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Dr. Jennifer Brown Broderick (MD) is an assistant professor in the College of Medicine's Division of Oncology and the Department of Obstetrics and Gynecology.

USask research aims to increase cervical cancer screenings with at-home HPV testing

A USask researcher has received $280,000 for a pilot project intended to lower and remove barriers to cervical cancer screening for women living in under-served or remote areas.

“There’s a lot of under-served populations (in Saskatchewan), even in an inner city, who are hesitant to undergo a standard pap test,” said gynecologic oncologist Dr. Jennifer Brown Broderick (MD). She is also an assistant professor in the College of Medicine’s Division of Oncology, and the Department of Obstetrics and Gynecology.  

Cervical cancer is the fourth most common cause of cancer in women worldwide. Nearly all cases are caused because of an HPV-related infection. Currently, the most common way to screen for cervical cancer is through a pap smear. 

“Conventional pap tests require women to come to a physician or nurse practitioner,” she said. “Of course, the north – and a lot of Saskatchewan in general – is very remote and rural.”

Reasons preventing women from attending pap smear appointments range from geographical to cultural, she explained. Cervical cancer screenings in northern Saskatchewan and underserved populations, including immigrants and Indigenous women, are estimated to be as low as 19 per cent.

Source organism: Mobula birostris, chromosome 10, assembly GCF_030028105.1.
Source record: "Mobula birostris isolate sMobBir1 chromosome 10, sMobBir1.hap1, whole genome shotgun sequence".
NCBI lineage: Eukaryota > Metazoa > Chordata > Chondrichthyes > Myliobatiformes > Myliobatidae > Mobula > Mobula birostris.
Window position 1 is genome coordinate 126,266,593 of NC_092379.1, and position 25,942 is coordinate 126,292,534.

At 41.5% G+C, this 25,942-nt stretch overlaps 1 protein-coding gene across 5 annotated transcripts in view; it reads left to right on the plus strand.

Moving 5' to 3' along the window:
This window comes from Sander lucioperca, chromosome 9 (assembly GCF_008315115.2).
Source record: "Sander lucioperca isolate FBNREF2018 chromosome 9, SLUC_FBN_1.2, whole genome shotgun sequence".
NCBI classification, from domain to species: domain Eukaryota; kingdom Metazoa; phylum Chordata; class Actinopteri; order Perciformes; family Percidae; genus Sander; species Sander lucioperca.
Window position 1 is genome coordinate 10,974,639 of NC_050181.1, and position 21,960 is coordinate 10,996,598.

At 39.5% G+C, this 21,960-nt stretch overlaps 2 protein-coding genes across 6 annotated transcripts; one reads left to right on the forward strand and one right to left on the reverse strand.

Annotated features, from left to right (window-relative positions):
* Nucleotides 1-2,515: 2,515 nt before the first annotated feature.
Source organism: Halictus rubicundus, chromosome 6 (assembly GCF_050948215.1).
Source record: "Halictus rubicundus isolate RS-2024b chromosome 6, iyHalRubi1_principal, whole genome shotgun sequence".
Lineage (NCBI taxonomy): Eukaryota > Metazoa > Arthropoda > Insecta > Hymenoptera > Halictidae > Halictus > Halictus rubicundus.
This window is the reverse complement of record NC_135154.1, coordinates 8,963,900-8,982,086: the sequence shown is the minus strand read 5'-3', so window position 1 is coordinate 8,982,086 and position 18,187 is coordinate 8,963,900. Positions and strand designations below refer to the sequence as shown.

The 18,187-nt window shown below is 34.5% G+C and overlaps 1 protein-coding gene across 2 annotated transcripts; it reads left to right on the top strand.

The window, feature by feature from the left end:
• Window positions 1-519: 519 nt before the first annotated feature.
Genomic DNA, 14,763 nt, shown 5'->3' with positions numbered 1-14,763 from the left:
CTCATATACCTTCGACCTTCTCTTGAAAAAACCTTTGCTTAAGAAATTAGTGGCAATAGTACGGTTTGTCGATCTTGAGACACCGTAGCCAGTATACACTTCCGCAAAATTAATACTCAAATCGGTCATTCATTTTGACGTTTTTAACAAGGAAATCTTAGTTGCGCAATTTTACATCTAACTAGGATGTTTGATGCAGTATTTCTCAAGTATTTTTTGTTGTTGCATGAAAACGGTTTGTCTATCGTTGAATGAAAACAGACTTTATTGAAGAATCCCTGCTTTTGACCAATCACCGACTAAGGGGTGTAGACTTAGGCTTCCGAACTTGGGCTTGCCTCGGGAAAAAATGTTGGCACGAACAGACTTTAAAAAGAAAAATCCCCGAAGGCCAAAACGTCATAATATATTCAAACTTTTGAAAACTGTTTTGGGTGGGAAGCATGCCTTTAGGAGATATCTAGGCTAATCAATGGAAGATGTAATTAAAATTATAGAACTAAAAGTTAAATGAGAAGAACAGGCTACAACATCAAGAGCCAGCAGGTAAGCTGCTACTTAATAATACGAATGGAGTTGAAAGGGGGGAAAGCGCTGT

To increase the screening rate, Brown Broderick and her research team are starting a pilot project entitled, HPV (Human Papilloma Virus) Self-Sampling for Primary Cervical Cancer Screening in Underserved Saskatchewan Women.

The research project would bring HPV testing to women in their own homes. HPV tests only require a swab to collect a sample, and is more accurate compared to conventional cytology, she said.

The project is partially supported by community funding. Brown Broderick is the recipient of this year’s $100,000 Women Leading Philanthropy Grant presented by Royal University Hospital (RUH) Foundation in Saskatoon. Each year, the grant is presented to women researchers, physicians, and practitioners leading health-care initiatives at RUH working on transformative advancement in health care.

“To be able to use local donors (like RUH Foundation) to support the research in our province – I’m honoured,” Brown Broderick said.

“These are local women, and (the research project) is basically giving back to the community,” she said. “To be able to develop a program for the women of Saskatchewan, especially when there’s such a need, and to save young women’s lives is the biggest thing.”

Brown Broderick and her team are also receiving additional support — a $180,000 grant from Roche Pharmaceuticals. The project was one of five finalists who submitted their projects to the global competition.

With the high rate of cervical cancer in women, the World Health Organization (WHO) set an initiative in 2020 to eliminate cervical cancer through HPV immunizations for girls, screening and treating women with pre-cervical cancer and cervical cancer. 

“These young women, we’re talking under 30 and 40 years old, are dying of a disease that is completely preventable,” she added. 

“This project is a great opportunity for Saskatchewan to move towards primary HPV testing for cervical cancer screening, and aligns with both the CPAC (Canadian Partnership Against Cancer) action plan to eliminate cervical cancer by 2040, and also with the same worldwide goal from WHO.”

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